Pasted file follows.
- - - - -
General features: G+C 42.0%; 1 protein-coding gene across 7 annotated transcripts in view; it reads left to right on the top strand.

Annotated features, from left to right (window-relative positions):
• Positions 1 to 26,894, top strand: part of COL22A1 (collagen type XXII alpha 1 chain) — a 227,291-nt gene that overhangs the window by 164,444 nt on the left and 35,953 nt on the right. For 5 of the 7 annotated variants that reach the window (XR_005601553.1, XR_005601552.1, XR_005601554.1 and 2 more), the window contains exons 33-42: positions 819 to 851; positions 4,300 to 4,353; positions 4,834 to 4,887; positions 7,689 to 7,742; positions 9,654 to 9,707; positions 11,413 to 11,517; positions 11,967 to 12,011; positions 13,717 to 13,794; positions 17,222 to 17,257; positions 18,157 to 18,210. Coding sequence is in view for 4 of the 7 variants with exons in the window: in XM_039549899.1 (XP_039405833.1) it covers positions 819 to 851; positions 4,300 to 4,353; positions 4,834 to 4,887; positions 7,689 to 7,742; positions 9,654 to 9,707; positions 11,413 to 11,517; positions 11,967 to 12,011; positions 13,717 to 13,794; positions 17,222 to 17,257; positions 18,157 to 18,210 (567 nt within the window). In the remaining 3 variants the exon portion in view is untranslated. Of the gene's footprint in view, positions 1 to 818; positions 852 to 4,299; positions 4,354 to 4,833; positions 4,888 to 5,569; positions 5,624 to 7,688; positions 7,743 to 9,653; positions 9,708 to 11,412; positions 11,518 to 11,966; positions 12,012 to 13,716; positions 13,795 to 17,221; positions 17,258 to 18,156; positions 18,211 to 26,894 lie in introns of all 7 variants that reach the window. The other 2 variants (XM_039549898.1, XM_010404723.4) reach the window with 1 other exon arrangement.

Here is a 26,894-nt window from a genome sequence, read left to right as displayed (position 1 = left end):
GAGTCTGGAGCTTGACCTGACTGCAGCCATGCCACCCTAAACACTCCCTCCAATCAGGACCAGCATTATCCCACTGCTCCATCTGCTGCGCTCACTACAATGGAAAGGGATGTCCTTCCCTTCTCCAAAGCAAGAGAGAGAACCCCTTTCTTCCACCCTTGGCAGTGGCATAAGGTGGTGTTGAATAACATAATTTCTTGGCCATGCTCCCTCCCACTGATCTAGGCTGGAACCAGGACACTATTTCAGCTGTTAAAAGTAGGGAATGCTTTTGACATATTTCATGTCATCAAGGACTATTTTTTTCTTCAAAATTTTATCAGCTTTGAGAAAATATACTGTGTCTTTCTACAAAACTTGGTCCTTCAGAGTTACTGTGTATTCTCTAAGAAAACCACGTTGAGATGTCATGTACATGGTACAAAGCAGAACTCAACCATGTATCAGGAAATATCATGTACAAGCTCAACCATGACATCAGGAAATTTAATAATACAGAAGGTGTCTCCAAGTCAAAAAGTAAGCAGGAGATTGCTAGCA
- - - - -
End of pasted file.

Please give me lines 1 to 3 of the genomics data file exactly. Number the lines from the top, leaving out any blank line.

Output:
General features: G+C 42.0%; 1 protein-coding gene across 7 annotated transcripts in view; it reads left to right on the top strand.

Annotated features, from left to right (window-relative positions):
• Positions 1 to 26,894, top strand: part of COL22A1 (collagen type XXII alpha 1 chain) — a 227,291-nt gene that overhangs the window by 164,444 nt on the left and 35,953 nt on the right. For 5 of the 7 annotated variants that reach the window (XR_005601553.1, XR_005601552.1, XR_005601554.1 and 2 more), the window contains exons 33-42: positions 819 to 851; positions 4,300 to 4,353; positions 4,834 to 4,887; positions 7,689 to 7,742; positions 9,654 to 9,707; positions 11,413 to 11,517; positions 11,967 to 12,011; positions 13,717 to 13,794; positions 17,222 to 17,257; positions 18,157 to 18,210. Coding sequence is in view for 4 of the 7 variants with exons in the window: in XM_039549899.1 (XP_039405833.1) it covers positions 819 to 851; positions 4,300 to 4,353; positions 4,834 to 4,887; positions 7,689 to 7,742; positions 9,654 to 9,707; positions 11,413 to 11,517; positions 11,967 to 12,011; positions 13,717 to 13,794; positions 17,222 to 17,257; positions 18,157 to 18,210 (567 nt within the window). In the remaining 3 variants the exon portion in view is untranslated. Of the gene's footprint in view, positions 1 to 818; positions 852 to 4,299; positions 4,354 to 4,833; positions 4,888 to 5,569; positions 5,624 to 7,688; positions 7,743 to 9,653; positions 9,708 to 11,412; positions 11,518 to 11,966; positions 12,012 to 13,716; positions 13,795 to 17,221; positions 17,258 to 18,156; positions 18,211 to 26,894 lie in introns of all 7 variants that reach the window. The other 2 variants (XM_039549898.1, XM_010404723.4) reach the window with 1 other exon arrangement.